Tag Archives: How to learn Latin

Latin 3 and 4?

I received this inquiry (It is multifaceted, and quite long.  You have been warned):

Thanks for offering these online classes–it has been a great experience for our daughter (Henle I, Wed. @ 3pm CST)!  She has loved learning Latin with you, and would like to continue!  Thanks, too, for sending her info. on what’s coming up next.  We will plan on continuing in July and August for finishing Henle 1 though I am not yet sure if she will be away at orchestra/harp camp during any of that time.  Do we have to sign up for this anywhere?

We would like for our daughter to continue with Latin for the rest of High School (Junior and Senior year).  She started in 9th grade with Henle 1 when we were exploring Classical Conversations, and is grateful to complete it with you this year (10th grade).  Our original thought was to go through Henle 1 – 4, though it doesn’t look like that is an option and perhaps not best any how.  Others have recommended Cambridge or Oxford Latin for upper levels, but we would like to stick with you (any plans to offer either of these?  Any thoughts about them?).  

We could sign her up for Henle 2 with you this fall (11th grade), however she is not in CC now so we are not married to continuing with Henle and would like to do whatever would be best for continued learning.  She is thinking that Lingua Latina 1 & 2 online are equivalent to Henle 1 online– is that true?  Though LL would be a great review, signing up for the Lingua Latina 2 online class for year 2 doesn’t really make sense at this point then?  
So is Henle 2 the only Latin year 2 option this fall?  Foundations and Fables sounds great–is it equivalent of Latin 2 or  Latin 3/4?  Would it be better to take Foundations and Fables in place of Henle 2 or after Henle 2 in the following year for Latin 3 (12th grade)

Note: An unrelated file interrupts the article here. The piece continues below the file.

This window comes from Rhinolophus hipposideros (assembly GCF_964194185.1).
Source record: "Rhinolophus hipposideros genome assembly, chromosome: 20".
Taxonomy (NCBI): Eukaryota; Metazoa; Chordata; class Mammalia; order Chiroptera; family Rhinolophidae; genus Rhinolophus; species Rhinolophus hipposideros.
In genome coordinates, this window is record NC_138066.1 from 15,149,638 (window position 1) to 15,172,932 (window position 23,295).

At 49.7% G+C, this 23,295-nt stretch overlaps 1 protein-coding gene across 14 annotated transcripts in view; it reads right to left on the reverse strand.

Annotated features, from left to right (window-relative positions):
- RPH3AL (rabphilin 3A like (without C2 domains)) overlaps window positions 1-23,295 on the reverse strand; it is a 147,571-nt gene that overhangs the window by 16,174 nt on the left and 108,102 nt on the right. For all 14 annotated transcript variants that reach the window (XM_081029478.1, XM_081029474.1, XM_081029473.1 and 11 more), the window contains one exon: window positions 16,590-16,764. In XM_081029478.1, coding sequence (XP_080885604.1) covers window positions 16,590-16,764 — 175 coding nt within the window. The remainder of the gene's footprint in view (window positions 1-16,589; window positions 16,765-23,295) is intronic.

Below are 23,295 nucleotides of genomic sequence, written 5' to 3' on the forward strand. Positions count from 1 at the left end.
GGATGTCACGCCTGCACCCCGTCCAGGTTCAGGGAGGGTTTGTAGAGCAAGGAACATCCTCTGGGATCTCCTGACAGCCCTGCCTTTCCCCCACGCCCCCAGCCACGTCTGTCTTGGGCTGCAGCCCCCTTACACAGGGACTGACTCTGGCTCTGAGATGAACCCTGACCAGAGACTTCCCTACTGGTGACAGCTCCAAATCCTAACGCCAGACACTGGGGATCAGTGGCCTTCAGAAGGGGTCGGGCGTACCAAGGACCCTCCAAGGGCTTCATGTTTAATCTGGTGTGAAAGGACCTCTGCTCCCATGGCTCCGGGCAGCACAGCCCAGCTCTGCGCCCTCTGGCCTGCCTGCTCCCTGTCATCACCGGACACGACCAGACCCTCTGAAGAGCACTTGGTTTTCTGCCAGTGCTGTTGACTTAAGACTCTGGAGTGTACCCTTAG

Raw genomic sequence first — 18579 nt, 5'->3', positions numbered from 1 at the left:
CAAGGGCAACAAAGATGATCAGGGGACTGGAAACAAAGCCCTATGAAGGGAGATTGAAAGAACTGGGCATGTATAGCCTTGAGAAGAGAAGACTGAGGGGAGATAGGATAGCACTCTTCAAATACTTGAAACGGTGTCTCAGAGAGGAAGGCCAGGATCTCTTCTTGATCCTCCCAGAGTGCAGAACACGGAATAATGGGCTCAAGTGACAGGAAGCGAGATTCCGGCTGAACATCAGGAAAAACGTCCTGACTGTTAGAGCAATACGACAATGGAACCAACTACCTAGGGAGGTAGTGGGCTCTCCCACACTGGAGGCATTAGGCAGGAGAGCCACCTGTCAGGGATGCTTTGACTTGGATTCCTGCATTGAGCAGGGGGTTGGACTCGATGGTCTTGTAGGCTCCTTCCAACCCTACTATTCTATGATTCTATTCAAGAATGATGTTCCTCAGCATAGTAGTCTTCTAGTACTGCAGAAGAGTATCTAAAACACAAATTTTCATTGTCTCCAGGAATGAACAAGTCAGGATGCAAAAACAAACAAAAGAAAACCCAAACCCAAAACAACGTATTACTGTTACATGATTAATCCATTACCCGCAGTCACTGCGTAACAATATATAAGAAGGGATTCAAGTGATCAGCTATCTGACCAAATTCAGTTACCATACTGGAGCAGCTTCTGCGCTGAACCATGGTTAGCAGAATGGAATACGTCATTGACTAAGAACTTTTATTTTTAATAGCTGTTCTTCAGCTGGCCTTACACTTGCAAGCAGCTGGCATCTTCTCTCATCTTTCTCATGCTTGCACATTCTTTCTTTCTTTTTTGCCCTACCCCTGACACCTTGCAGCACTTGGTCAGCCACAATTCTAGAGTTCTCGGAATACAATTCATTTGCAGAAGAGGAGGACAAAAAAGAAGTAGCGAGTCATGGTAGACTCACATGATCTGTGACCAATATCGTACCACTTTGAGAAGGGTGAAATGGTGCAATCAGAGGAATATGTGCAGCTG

Our daughter has some interest in Classical Language, Literature & History so we are wanting her to have preparation should she decide to go that route in college.  I am wondering what your recommendation would be for the best use of these next two years so that we could legitimately claim 3 years of High School Latin (Latin 1, 2, 3/4), and possibly take and pass the National Latin Exam for each level (see bottom of email for exam details).  Though we are more concerned with facility in reading and using Latin (and it’s benefits related to English Language, grammar, vocabulary, logic and preparation for learning other languages) than teaching purely to testing, I think the tests help colleges know that you have indeed acquired the requisite skill level.  The National Latin Exams were recommended to us by a friend because of her interest in Classical Studies.  Have you taken any of these exams?  Do you recommend them?

Here is my reply:


Your daughter is a phenomenal student.  I am always shocked when I grade her work.  She is definitely among the very best of my many students.  So, whatever you guys are doing… well done.

I will try to answer your questions in order.

First, no need to sign up anywhere.  I will simply extend the class on my end.  Go To Meeting should keep sending the reminders to you.

Cambridge and Oxford Latin are similar to Henle Latin.  They are textbooks.  A bit dry.  No worse than Henle, I don’t suppose.  As they are both secular textbooks, the authors steer away from all the references to Christianity so common in Henle Latin.

I have added content to the Foundations and Fables class.  In the second semester, we will read Caesar’s Gallic Wars: http://www.amazon.com/Caesaris-Commentarii-Gallico-Lingua-Latina/dp/1585102326  This does turn the class into the equivalent of Latin 3.